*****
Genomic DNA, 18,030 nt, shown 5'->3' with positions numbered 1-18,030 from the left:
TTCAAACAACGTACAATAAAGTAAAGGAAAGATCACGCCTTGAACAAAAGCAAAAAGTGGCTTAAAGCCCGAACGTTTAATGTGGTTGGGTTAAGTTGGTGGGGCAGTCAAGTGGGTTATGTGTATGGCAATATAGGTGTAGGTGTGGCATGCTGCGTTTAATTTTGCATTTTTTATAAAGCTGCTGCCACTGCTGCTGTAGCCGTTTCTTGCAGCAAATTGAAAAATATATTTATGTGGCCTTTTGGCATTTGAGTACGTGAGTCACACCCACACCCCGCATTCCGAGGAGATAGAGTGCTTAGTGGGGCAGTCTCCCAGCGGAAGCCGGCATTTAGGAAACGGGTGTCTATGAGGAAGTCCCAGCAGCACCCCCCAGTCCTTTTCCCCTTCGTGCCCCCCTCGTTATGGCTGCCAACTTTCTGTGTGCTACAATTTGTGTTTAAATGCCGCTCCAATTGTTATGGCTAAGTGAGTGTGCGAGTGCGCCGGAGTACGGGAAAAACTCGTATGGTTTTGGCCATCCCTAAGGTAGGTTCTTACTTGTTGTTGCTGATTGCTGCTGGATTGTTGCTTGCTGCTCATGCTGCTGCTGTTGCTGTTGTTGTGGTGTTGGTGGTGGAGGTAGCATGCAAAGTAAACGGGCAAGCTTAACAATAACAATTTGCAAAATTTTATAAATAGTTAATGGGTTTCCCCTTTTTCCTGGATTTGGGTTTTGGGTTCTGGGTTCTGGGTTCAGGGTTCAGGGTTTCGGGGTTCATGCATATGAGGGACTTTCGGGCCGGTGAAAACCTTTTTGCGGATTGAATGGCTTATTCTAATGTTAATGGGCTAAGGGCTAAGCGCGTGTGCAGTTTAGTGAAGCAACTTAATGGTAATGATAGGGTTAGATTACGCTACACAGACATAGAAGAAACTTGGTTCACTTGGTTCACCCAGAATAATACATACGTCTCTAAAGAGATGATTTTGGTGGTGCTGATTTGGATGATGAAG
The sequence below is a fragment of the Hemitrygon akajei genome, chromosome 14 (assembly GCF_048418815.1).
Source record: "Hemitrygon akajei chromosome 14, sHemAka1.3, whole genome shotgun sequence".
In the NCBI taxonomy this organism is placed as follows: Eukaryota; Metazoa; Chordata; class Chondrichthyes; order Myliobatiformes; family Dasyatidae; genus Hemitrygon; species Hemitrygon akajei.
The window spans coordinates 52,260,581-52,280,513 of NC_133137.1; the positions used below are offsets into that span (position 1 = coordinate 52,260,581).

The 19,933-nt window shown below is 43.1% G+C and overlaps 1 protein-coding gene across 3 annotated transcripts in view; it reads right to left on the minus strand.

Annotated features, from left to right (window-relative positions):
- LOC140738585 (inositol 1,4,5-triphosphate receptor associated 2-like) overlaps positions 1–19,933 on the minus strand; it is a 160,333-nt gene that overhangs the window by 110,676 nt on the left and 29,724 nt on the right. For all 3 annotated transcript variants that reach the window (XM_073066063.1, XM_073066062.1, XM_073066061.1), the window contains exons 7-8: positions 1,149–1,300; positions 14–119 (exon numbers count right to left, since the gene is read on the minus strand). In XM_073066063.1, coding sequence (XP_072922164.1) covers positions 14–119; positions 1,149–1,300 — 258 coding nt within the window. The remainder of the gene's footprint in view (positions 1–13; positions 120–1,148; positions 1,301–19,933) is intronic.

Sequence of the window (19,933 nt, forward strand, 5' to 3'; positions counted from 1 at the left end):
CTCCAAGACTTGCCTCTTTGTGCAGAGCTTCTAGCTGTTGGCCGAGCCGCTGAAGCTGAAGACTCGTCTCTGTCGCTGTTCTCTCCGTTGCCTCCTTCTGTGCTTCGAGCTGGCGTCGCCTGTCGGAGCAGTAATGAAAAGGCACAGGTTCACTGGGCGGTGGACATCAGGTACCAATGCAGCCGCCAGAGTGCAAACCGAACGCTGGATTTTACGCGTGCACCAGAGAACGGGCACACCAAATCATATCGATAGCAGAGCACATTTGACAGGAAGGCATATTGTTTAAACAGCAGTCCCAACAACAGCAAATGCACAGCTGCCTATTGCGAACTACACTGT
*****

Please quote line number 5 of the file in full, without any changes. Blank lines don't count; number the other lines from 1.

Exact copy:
In the NCBI taxonomy this organism is placed as follows: Eukaryota; Metazoa; Chordata; class Chondrichthyes; order Myliobatiformes; family Dasyatidae; genus Hemitrygon; species Hemitrygon akajei.